Aditi Carapurcar – Goan Girl Zindagi
Neha Sharma – Nomadic Dreamz
Meghalaya is one of the seven states that form the northeastern region of India. It is not yet as well known to tourists as some of the more popular Indian states like Kerala or Rajasthan, but those who visit once tend to fall in love with the destination. Meghalaya is a small hilly region known for its natural beauty in the form of scenic waterfalls, rolling green hills and emerald lakes. When you realise that the world’s wettest places (Cherrapunji and Mawsynram) are located in this state, you will understand how aptly named it is. Meghalaya is Sanskrit for “Abode of the Clouds”!
The capital, Shillong, is the largest town and the most convenient place to base yourself for visits around the area. Within Shillong, there are quite a few places worth visiting, such as the Umiam lake, the Don Bosco Museum, Elephant Falls etc. If you have sufficient time you could also go for a stroll around Ward’s Lake. The true beauty of Meghalaya lies outside its main towns though, so get a cab and take day-trips to Cherrapunji, Mawlynnong and Dawki from Shillong.
Cherrapunji, or Sohra as it is also known locally, has some really gorgeous waterfalls, such as the Dainthlen Falls, the Nohkalikai Falls (the tallest waterfall in India) and the Seven Sisters Falls. Cherrapunji is also a caver’s delight, with a number of limestone and sandstone caves that can be visited and explored.
Mawlynnong, the cleanest village in Asia, is quaint, calm and very clean indeed. Its second claim to fame is the Living Root Bridge close by. These bridges were made by the tribals by training tree roots to grow in a certain direction and then weaving them into a mesh along with mud to form a bridge to cross over streams. From Mawlynnong you can continue towards Dawki near the India-Bangladesh border, where the river Umngot has the clearest water you could ever imagine.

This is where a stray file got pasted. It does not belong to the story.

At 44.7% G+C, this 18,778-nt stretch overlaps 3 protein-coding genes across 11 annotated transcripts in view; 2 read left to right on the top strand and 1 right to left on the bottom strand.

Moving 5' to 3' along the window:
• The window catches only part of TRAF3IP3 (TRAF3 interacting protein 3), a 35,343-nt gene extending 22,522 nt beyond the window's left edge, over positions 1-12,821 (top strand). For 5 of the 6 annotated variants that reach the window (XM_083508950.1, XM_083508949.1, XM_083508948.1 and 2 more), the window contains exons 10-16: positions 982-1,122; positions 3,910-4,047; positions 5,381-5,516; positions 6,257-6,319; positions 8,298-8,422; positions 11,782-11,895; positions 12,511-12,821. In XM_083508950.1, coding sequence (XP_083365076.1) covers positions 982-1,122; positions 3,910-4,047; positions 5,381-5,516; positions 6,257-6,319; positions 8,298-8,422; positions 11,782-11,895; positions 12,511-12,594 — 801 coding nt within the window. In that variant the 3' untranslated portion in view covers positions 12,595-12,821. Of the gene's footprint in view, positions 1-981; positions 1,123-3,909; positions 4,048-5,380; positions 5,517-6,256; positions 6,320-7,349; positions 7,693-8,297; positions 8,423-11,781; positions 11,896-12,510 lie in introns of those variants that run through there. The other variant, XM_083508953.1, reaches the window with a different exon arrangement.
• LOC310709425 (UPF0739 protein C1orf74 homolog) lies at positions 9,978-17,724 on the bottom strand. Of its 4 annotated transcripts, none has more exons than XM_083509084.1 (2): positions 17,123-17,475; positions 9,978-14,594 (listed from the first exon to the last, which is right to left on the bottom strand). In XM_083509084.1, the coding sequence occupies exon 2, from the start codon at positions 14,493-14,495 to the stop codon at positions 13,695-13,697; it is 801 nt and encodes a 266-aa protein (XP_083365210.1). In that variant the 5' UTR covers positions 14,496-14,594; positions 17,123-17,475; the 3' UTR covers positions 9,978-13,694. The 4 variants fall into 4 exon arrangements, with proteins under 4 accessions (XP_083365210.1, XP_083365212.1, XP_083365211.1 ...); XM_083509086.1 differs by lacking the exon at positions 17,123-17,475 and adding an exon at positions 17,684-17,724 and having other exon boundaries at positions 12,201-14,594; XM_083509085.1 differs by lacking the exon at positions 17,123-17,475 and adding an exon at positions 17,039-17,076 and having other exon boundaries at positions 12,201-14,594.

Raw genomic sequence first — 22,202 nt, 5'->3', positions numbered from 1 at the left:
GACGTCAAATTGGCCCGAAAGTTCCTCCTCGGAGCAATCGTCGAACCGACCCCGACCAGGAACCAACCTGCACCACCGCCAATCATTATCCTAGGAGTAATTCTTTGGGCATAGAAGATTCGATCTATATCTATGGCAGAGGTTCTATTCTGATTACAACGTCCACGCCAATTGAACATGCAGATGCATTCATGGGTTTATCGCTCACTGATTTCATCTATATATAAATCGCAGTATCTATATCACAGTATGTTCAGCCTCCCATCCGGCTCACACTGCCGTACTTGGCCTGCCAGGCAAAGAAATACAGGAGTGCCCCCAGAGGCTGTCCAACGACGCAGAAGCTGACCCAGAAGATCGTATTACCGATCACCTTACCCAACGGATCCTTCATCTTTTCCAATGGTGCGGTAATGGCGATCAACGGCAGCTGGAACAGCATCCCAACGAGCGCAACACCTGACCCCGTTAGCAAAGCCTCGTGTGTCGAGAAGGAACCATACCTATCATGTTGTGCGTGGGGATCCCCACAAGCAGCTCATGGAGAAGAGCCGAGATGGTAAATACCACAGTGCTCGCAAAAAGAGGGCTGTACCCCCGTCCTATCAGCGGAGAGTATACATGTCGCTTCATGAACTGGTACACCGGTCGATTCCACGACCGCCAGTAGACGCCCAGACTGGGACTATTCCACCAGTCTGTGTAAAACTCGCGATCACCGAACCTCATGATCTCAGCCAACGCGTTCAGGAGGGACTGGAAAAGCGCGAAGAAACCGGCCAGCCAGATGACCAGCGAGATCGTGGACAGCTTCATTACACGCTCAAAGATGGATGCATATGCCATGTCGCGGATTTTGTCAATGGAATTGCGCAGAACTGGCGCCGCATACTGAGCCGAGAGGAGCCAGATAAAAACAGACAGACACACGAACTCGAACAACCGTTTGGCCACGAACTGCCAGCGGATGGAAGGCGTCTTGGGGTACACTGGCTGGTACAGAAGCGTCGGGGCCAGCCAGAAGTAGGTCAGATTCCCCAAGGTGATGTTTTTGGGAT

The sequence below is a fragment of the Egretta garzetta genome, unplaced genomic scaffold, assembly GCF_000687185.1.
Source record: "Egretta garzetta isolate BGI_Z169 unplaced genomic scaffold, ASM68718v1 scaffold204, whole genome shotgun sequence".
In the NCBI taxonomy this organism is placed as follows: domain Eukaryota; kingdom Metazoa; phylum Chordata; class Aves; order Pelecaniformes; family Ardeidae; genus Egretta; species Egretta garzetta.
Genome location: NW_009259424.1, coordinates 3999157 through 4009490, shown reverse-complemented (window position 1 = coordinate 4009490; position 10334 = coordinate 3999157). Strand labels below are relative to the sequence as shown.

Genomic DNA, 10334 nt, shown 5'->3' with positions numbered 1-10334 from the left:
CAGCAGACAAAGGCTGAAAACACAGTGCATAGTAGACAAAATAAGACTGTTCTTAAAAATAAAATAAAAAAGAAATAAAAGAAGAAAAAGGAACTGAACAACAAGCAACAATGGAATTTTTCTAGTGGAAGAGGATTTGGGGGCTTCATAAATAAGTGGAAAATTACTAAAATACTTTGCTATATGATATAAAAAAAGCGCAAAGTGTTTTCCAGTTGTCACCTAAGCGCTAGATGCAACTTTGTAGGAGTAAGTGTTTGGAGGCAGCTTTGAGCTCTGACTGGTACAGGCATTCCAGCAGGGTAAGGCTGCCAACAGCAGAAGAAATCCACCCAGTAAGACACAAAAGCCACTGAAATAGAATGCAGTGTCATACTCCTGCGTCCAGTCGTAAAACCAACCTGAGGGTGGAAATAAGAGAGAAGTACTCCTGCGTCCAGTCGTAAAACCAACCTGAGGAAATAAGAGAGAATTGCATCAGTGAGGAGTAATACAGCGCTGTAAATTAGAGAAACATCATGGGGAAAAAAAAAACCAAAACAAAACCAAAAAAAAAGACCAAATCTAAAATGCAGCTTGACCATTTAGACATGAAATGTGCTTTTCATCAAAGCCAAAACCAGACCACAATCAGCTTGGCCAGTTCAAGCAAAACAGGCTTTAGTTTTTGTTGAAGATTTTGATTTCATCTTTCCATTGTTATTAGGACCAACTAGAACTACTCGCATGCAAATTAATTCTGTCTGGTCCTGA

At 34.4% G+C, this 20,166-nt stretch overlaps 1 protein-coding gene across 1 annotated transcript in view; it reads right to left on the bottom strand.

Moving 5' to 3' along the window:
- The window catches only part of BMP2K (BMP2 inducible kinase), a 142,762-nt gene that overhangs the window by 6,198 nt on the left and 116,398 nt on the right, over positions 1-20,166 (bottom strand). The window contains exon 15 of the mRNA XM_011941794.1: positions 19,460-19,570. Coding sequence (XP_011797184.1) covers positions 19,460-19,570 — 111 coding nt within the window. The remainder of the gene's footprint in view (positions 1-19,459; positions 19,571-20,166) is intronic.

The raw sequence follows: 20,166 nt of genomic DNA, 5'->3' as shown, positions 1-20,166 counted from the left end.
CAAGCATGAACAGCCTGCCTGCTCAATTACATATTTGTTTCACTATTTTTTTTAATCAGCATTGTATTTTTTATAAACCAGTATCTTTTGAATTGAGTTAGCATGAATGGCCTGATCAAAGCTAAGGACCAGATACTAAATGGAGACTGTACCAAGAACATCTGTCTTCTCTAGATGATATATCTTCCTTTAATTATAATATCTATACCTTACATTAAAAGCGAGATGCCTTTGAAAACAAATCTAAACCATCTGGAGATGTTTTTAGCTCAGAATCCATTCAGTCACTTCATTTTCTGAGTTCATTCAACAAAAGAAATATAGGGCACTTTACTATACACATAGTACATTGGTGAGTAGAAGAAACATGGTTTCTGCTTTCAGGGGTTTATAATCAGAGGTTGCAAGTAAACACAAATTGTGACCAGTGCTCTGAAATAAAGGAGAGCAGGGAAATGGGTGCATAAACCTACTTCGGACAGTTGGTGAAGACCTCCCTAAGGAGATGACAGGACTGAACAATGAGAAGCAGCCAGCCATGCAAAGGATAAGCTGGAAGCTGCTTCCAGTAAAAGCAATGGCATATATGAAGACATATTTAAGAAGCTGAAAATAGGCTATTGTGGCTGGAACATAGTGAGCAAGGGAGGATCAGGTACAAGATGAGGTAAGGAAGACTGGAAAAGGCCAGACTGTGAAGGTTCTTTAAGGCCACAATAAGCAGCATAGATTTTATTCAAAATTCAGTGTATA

Getting there: Shillong’s airport is only served by a single Air India flight, so most people take a flight or train into Guwahati and then drive three hours to Shillong.
West Bengal (Kolkata)
Nafisa Habib – My Own Way To Travel
So far I’ve visited many states in India. Every state has different traditional and cultural values, languages and food habits. I have extra love for West Bengal because of the Bengali traditions, customs, and food. My favourite is Kolkata. It is an ultimate rejoice to travel Kolkata. A Kolkata city tour is always fun to me. There is so much to do and see in this oldest historical capital of West Bengal.
The best part is here in Kolkata you can enjoy budget travel; you don’t have to spend much to live or do many fun activities in the city. You’ll find plenty of budget accommodations, restaurants, markets to stay, eat and shop a lot. There are many easy public transport services to move around the city, even walking tour is fun here. Most of all I love to travel like a local in Kolkata. Old Kolkata is the touristic area where you’ll find many tourists all around the year comes to explore many historical sightseeing attractions. You’ll also get standard medical treatments in Kolkata. There are many leading hospitals in Kolkata city.
Some must-visit tourist attractions in Kolkata are Victoria Memorial Hall, Indian Coffee House, Indian Museum, Howrah Bridge, Mother House. Moreover, don’t miss to try Bengali sweet dishes and curd, and also fish curry with plain rice. You might too love to attend many Bengali festivals during your trip to Kolkata.
If you’re as much of an India fan as I am and enjoyed reading about northern and eastern India, don’t miss my other post on India’s central and southern states!
Planning a trip to amazing India? Check out these posts to inspire your travels!
The magic of the Ganges: Evening aarti at the Varanasi ghats
6 Incredible Reasons to visit Tamil Nadu
Amritsar: the jewel of the Punjab
Best time to visit the Taj Mahal: top tips for your visit
Dharavi slum tour: Discover the true entrepreneurs of Mumbai
Gandhi’s home state: The 12 top Gujarat highlights
Shatrunjaya: The Jain pilgrimage site of Palitana, Gujarat
Top sites you shouldn’t miss on a Kolkata day tour
Monkey business: why monkeys aren’t as cute as they seem!
5 Reasons you will love India…
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I’m Jill, and I’m a British blogger who has been travelling for more than 15 years, visiting 65+ countries on 6 continents. I love to travel both solo and with groups, and to discover the cultures and peoples of the countries I visit. And I love to share a good story or two along the way!